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Editorials

Take the Money Without the Values

Kenneth C. Griffin '89 donated $300 million to the Faculty of Arts and Sciences, which will rename the Graduate School of Arts and Sciences in his honor.
Kenneth C. Griffin '89 donated $300 million to the Faculty of Arts and Sciences, which will rename the Graduate School of Arts and Sciences in his honor. By Angela Dela Cruz
By The Crimson Editorial Board
This staff editorial solely represents the majority view of The Crimson Editorial Board. It is the product of discussions at regular Editorial Board meetings. In order to ensure the impartiality of our journalism, Crimson editors who choose to opine and vote at these meetings are not involved in the reporting of articles on similar topics.

Even for a well-funded institution like Harvard, receiving a $300 million gift is no everyday occurrence.

So is renaming one of Harvard’s schools after a donor or those related to them — since John Harvard’s donation almost four centuries ago that named Harvard itself, it’s only happened thrice.

That third school is — as of last week — the Harvard Kenneth C. Griffin Graduate School of Arts and Sciences. From now until the end of times or the unlikely re-renaming of GSAS, our University bears the mark of a billionaire, hedge fund CEO, and Florida Governor Ron D. DeSantis supporter — Kenneth C. Griffin ’89.

This monumental change on campus has led to much chatter and conjecturing. One pokes at the timeline of this gift arriving just years before Griffin’s oldest child will begin applying to college. Another snarks, “Thanks for the money, Mr. Griffin! How much are you gonna shell out to influence democratic election processes next year?”

But with the money already taken and the building already renamed (with great haste, it appears), we can only think about how this change has and will impact Harvard.

As we have repeatedly written before, donations and namings are thorny moral areas because they hold tremendous potential for positive change, but also produce undue influences. Thus, when deciding to accept donations, Harvard should weigh the moral character of prospective donors against the good their donation can accomplish.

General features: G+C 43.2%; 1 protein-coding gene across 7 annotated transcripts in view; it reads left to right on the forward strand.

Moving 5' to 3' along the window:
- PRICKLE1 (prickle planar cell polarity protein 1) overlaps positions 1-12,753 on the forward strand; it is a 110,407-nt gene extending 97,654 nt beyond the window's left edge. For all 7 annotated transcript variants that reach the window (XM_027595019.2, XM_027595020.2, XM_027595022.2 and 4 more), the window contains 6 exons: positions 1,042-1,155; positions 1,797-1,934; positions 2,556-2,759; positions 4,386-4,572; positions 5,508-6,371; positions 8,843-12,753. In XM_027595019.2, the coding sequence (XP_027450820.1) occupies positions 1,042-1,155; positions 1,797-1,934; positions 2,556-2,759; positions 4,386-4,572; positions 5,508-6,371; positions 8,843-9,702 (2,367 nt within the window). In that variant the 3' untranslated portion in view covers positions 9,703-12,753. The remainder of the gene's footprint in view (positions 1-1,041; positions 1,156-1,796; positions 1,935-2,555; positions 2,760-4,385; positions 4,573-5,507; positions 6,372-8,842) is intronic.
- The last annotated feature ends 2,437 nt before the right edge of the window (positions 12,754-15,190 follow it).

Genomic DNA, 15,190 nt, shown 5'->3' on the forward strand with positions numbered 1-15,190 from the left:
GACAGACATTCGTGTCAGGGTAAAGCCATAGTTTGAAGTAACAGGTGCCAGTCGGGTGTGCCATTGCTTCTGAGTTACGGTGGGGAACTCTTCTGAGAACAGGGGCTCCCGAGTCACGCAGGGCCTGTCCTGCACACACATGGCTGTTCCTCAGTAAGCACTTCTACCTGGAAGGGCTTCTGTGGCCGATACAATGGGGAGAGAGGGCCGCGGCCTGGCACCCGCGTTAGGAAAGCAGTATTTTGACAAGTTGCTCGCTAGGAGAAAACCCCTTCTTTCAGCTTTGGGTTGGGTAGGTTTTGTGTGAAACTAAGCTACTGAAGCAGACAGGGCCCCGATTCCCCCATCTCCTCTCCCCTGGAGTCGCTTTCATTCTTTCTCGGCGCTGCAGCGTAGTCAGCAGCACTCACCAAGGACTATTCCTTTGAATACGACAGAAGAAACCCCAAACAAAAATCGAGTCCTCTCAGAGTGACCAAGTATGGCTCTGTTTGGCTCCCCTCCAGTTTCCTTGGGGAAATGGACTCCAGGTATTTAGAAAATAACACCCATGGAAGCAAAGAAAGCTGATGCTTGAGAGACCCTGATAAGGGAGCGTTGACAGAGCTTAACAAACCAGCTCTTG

Naming a school after Griffin was a mistake. By adorning its schools with the names of donors, Harvard condones these individuals and their values.

Griffin is a vocal advocate for DeSantis. Even if not all of their views align, Griffin’s donations to DeSantis have helped enable the Sunshine State executive to suppress African American studies and LGBTQ education in schools — stances we cannot support and hope our University cannot either. Unless Harvard publicly issues a rejection of these positions, it is implicitly telling its Black and queer students that it sees nothing wrong with campaigns to sensationalize, slander, and erase their identities.

At the same time, a $300 million donation undeniably has the opportunity to produce much good — though not as much as the improvement in social mobility that donations to community colleges and historically Black colleges and universities provide.

Well-monied as Harvard may be, the endowment has restrictions and is not infinite. As students who believe that Harvard’s resources can be leveraged for social good, we believe that funding in the right places can further such endeavors, benefitting us all.

We might never know if this donation came with strings, but now that the money has transferred hands, the unrestricted nature of Griffin’s donation means that the Faculty of Arts and Sciences can spend these funds where it pleases. We have only one request: Use this money well, to promote the social good.

Too much of Harvard’s money is wasted — on an oversized under-useful bureaucracy, or unwanted student services. We hope that Harvard will put these new $300 million into the pure pursuit of universal betterment.

From researching our most pressing contemporary challenges (think climate change or the decline of democracy) to pursuing an economically diverse student body (starting with low-income prefrosh recruitment and following through with support systems for these students) and paying our essential workers better (TFs and CAs included), Harvard now has the means to do more.

Best of all, Harvard should distribute Griffin’s money to academic departments that support the communities of color and queer people most affected by the renaming and DeSantis’s education policies. These departments include Ethnic Studies, African and African American Studies, and hopefully a new South East Asian Studies one.

It’s a cliche turn of phrase by now to call Harvard a “transformative” experience. Griffin’s donation carries the power to help our University metamorphose for the better — as long as we intentionally deter Griffin’s name from transforming us, too.

This staff editorial solely represents the majority view of The Crimson Editorial Board. It is the product of discussions at regular Editorial Board meetings. In order to ensure the impartiality of our journalism, Crimson editors who choose to opine and vote at these meetings are not involved in the reporting of articles on similar topics.

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